Even though the government’s recent game-changing moves to open up agricultural marketing and formalise contract farming are being likened by some to the economic liberalisation of 1991, the process of agricultural reforms
is far from complete. A critical big-ticket land sector reform — the legalisation on land leasing — is still pending. Besides, analysts have noticed some loopholes in the reforms-oriented Ordinances, which need to be addressed to enable them to deliver the desired results. Fortunately, the task at hand is not too difficult. The issues concerning the Ordinances can be taken care of in the laws to be passed by Parliament to replace them, or the rules to be framed under these laws. The ratification of land leasing will, however, require the cooperation of the state governments, which the Centre will need to seek through persuasion.
Legalisation of land leasing has been a part of the agricultural reforms
agenda laid down by the official think tank, the National Institution for Transforming India (NITI) Aayog, during the first term of the Narendra Modi government. This has subsequently been endorsed by the high-level committee on doubling farmers’ income, headed by an agriculture
ministry official Ashok Dalwai, in its report submitted to the government last year. A valid land lease market is, in fact, believed to have become an economic necessity for the small farmers who want to either rent out their fields to quit farming or hire more land to make their holdings viable. At present, leasing of agricultural land is either banned or severely restricted in most states. Only some states allow selected individuals — such as disabled people, widows or armed forces personnel—to let out their lands. As a result, many tiny land parcels and land holdings of migrant farmers, cumulatively amounting to a sizable part of the cultivable land, remain unutilised because the landholders do not lease them out for fear of losing the ownership rights.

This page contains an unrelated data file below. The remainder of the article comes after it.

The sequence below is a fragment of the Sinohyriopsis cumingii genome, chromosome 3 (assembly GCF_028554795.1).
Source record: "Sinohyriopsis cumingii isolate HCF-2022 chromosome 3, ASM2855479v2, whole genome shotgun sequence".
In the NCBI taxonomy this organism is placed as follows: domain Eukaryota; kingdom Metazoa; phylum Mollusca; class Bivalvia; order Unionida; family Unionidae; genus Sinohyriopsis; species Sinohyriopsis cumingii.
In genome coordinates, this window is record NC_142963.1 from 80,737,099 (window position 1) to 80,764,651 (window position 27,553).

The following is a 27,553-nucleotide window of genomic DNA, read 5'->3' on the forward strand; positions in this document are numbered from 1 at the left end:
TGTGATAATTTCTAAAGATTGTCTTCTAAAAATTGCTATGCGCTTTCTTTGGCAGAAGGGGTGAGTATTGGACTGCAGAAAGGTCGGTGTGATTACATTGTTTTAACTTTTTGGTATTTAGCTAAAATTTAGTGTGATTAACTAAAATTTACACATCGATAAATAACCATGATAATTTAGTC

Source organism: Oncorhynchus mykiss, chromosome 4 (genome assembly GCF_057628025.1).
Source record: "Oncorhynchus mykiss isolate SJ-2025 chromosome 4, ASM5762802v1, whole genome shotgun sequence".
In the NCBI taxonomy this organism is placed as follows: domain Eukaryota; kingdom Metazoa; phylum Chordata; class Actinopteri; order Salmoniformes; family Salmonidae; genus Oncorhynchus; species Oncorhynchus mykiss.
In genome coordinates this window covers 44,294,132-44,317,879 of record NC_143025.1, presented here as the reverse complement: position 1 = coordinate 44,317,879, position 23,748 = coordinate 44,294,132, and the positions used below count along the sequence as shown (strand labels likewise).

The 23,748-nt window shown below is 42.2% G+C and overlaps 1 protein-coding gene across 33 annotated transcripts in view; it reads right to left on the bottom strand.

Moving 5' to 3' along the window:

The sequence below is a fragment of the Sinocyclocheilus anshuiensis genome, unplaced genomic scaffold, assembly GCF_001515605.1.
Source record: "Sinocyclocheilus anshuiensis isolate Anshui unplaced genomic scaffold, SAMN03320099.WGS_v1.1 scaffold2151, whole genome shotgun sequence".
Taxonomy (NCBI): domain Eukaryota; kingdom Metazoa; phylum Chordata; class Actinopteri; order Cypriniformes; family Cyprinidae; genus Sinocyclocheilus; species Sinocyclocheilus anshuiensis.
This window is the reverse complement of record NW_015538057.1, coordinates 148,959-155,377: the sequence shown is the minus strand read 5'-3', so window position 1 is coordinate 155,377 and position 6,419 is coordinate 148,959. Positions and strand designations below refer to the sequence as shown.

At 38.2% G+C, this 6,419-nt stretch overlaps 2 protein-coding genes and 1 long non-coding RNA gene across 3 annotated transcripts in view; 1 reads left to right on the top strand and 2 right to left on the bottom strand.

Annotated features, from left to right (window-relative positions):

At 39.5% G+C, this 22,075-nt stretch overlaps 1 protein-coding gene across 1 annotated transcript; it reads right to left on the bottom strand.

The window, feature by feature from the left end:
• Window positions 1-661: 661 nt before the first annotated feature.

Legal validation of land leasing, more importantly, is imperative to undo the gross injustice done to tenant farmers and share-croppers by denying them compensation for crop damages and access to cheap bank loans
and other government subsidies and doles, such as the direct income support through annual cash transfer of Rs 6,000 per hectare. Tenurial security, on the other hand, will incentivise tenant cultivators to invest in land improvement and crop yield-enhancing measures to raise their income.
A NITI Aayog-appointed committee headed by the former chairman of the Commission for Agricultural Costs and Prices, T Haque, has already drafted a model land leasing Bill to serve as a guide for the states to amend their land laws. Several states are said to be favourably inclined to reform their land-related statutes, yet concrete action has not been forthcoming in this field. Unlike the vexed land acquisition
law, which faced stiff resistance from farmers who did not want to be uprooted from their ancestral lands, the mooted land lease statute is non-controversial as it does not affect land ownership. All that the Centre needs to do is nudge the states to make the necessary provisions in their laws for leasing of land. There is, thus, no reason for further delay in carrying out this vital farm sector reform that can potentially help the rural poor move out of poverty.